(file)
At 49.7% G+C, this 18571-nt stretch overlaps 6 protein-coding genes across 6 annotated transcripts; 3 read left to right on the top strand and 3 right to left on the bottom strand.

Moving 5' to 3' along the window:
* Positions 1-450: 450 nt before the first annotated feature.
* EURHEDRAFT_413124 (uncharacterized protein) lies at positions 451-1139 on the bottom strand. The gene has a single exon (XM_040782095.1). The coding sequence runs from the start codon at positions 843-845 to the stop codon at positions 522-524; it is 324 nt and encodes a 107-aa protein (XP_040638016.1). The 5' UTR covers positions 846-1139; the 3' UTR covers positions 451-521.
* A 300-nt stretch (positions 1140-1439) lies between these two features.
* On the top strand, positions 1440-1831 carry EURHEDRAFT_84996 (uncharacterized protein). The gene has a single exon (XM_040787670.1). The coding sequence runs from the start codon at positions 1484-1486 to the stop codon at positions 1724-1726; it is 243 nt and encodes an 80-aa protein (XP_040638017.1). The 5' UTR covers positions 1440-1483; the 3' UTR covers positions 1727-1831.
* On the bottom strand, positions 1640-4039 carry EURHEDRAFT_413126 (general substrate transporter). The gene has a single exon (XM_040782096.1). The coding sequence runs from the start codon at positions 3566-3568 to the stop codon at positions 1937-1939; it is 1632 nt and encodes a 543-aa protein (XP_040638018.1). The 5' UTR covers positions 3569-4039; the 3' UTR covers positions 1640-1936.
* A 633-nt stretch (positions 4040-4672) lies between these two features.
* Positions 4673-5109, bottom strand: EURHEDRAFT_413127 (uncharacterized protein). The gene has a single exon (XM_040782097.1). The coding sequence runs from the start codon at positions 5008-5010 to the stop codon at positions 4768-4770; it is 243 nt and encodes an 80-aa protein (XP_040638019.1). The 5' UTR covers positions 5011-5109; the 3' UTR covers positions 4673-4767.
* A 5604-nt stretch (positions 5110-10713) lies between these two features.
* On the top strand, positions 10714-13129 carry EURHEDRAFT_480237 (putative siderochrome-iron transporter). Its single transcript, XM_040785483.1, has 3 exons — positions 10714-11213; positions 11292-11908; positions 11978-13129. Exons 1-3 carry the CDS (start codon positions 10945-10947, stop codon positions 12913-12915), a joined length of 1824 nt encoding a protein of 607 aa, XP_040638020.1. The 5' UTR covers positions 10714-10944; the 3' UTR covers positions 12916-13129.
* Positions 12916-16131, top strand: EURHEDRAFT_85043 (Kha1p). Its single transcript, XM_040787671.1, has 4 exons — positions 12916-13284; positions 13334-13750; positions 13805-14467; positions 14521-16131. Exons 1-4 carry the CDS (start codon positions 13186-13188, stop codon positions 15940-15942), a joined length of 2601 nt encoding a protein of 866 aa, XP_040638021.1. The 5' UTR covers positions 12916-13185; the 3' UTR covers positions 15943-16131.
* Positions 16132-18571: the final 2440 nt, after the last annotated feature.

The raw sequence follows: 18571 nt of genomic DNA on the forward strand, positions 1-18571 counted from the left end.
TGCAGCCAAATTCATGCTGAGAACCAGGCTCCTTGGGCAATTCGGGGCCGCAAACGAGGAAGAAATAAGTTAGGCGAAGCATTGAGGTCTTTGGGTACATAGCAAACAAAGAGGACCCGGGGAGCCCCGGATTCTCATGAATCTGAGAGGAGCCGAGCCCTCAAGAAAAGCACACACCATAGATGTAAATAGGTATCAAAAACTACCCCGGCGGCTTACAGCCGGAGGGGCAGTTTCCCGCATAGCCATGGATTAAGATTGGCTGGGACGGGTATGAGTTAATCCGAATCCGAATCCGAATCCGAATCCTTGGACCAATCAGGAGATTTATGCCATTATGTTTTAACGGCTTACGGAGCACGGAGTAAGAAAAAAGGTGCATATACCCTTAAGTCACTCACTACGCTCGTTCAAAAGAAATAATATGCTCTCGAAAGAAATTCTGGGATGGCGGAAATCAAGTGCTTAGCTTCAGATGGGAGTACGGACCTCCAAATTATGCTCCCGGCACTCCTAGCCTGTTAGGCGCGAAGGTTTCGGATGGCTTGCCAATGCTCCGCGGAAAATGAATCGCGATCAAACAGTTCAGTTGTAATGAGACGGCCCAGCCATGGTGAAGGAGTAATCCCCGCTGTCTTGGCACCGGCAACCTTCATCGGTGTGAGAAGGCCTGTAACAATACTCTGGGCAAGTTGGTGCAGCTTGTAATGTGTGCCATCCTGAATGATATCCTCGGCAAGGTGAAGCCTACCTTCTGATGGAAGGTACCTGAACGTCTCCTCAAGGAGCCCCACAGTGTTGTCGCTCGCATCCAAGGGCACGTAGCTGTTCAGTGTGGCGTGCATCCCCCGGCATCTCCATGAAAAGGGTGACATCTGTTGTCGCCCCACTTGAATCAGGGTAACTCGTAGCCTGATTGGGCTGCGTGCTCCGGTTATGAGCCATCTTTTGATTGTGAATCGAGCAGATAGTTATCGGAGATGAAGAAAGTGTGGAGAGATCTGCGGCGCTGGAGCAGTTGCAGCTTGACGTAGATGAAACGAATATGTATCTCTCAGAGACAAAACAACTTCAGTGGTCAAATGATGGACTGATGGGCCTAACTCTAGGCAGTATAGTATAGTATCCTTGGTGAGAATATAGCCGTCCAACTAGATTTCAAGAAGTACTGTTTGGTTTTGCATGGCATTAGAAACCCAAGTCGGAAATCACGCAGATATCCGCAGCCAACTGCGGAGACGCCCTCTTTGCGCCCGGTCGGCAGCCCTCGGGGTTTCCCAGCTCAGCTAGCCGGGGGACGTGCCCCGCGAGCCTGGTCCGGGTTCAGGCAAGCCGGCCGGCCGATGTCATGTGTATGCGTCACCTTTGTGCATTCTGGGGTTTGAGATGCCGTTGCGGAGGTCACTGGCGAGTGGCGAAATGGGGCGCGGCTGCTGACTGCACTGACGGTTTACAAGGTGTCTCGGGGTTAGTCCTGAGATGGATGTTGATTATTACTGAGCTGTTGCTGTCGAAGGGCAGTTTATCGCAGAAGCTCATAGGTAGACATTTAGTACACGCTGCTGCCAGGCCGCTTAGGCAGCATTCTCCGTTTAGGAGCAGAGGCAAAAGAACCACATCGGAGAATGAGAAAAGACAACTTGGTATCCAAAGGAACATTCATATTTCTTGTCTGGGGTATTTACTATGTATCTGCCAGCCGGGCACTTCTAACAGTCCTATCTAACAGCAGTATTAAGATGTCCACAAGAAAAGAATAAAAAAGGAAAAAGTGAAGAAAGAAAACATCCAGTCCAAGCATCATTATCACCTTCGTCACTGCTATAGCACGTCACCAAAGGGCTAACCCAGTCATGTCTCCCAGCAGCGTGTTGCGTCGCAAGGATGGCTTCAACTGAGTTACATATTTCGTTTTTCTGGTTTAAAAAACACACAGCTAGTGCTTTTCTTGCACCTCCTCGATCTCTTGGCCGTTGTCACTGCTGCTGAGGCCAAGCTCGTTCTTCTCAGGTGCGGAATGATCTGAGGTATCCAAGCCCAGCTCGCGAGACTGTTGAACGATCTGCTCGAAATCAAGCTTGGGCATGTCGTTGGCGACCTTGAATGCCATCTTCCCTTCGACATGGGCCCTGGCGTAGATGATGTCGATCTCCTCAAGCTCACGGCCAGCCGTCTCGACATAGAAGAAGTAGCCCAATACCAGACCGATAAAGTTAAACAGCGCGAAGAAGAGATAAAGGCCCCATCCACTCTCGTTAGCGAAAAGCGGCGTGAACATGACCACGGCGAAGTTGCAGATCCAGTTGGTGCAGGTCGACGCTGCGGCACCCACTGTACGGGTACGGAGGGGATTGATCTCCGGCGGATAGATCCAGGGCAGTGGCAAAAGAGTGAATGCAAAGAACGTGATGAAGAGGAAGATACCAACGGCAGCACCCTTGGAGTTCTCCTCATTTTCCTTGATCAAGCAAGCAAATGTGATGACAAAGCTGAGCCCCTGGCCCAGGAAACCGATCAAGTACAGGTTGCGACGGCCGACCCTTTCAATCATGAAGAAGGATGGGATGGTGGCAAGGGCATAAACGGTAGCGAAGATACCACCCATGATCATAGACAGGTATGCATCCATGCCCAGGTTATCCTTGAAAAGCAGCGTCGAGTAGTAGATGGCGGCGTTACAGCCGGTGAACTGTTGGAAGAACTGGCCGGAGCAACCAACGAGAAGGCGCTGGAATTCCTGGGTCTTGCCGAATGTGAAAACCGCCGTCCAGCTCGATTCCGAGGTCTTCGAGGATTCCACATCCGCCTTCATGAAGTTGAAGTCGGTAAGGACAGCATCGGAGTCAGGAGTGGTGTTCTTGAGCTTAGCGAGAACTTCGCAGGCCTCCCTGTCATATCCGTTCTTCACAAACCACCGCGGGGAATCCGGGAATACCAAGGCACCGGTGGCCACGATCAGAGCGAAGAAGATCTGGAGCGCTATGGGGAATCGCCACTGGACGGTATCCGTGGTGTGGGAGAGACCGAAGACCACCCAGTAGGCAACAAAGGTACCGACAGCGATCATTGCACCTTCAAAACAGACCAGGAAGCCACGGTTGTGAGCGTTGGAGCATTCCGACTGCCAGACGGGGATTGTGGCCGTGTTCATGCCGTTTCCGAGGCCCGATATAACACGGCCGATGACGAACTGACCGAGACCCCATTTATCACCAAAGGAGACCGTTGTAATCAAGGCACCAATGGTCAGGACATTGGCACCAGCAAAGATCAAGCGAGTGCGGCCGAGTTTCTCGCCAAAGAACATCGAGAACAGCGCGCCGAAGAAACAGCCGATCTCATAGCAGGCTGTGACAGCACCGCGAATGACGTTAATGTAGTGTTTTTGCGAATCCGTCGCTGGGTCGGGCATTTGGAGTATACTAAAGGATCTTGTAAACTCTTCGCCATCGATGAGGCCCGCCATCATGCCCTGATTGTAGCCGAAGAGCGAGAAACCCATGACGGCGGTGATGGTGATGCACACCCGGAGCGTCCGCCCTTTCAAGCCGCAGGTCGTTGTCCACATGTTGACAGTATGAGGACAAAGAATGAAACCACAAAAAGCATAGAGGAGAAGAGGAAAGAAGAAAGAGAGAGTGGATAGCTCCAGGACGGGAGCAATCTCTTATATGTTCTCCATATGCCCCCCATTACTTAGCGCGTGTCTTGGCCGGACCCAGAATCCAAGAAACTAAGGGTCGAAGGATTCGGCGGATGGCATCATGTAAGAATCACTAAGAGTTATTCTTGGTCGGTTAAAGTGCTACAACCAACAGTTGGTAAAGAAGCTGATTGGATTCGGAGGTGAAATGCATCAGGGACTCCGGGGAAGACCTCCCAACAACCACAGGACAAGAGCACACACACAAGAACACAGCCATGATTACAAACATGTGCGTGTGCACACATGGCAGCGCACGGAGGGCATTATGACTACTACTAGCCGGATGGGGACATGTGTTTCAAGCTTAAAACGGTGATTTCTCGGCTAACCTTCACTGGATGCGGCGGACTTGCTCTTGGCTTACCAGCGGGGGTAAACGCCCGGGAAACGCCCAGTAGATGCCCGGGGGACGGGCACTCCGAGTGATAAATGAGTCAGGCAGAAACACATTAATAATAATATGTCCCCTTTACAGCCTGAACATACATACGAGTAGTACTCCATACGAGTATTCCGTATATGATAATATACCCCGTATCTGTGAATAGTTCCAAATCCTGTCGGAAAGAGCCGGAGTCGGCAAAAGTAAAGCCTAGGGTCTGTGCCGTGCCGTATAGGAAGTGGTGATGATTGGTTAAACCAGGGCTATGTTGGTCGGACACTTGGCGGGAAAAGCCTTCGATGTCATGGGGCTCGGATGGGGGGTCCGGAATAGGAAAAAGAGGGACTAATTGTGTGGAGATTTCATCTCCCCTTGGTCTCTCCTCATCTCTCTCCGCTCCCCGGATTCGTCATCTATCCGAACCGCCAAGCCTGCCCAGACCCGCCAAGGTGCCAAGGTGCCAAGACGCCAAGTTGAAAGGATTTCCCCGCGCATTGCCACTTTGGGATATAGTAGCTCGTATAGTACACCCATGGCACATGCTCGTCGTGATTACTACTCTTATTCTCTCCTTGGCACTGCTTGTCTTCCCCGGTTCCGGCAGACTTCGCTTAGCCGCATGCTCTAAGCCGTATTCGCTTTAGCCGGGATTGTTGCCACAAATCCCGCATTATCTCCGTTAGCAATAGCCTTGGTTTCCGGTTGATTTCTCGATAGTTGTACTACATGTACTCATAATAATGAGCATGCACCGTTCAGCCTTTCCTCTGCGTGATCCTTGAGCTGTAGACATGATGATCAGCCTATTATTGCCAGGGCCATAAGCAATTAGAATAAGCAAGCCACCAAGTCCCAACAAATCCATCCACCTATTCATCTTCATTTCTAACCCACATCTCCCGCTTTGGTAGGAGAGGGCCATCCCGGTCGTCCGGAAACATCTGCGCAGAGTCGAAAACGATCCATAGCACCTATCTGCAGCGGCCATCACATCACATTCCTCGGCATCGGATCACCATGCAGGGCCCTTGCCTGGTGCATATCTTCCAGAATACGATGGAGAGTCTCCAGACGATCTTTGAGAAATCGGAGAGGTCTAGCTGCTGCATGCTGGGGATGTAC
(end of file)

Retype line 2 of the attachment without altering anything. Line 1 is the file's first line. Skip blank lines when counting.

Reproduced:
Moving 5' to 3' along the window: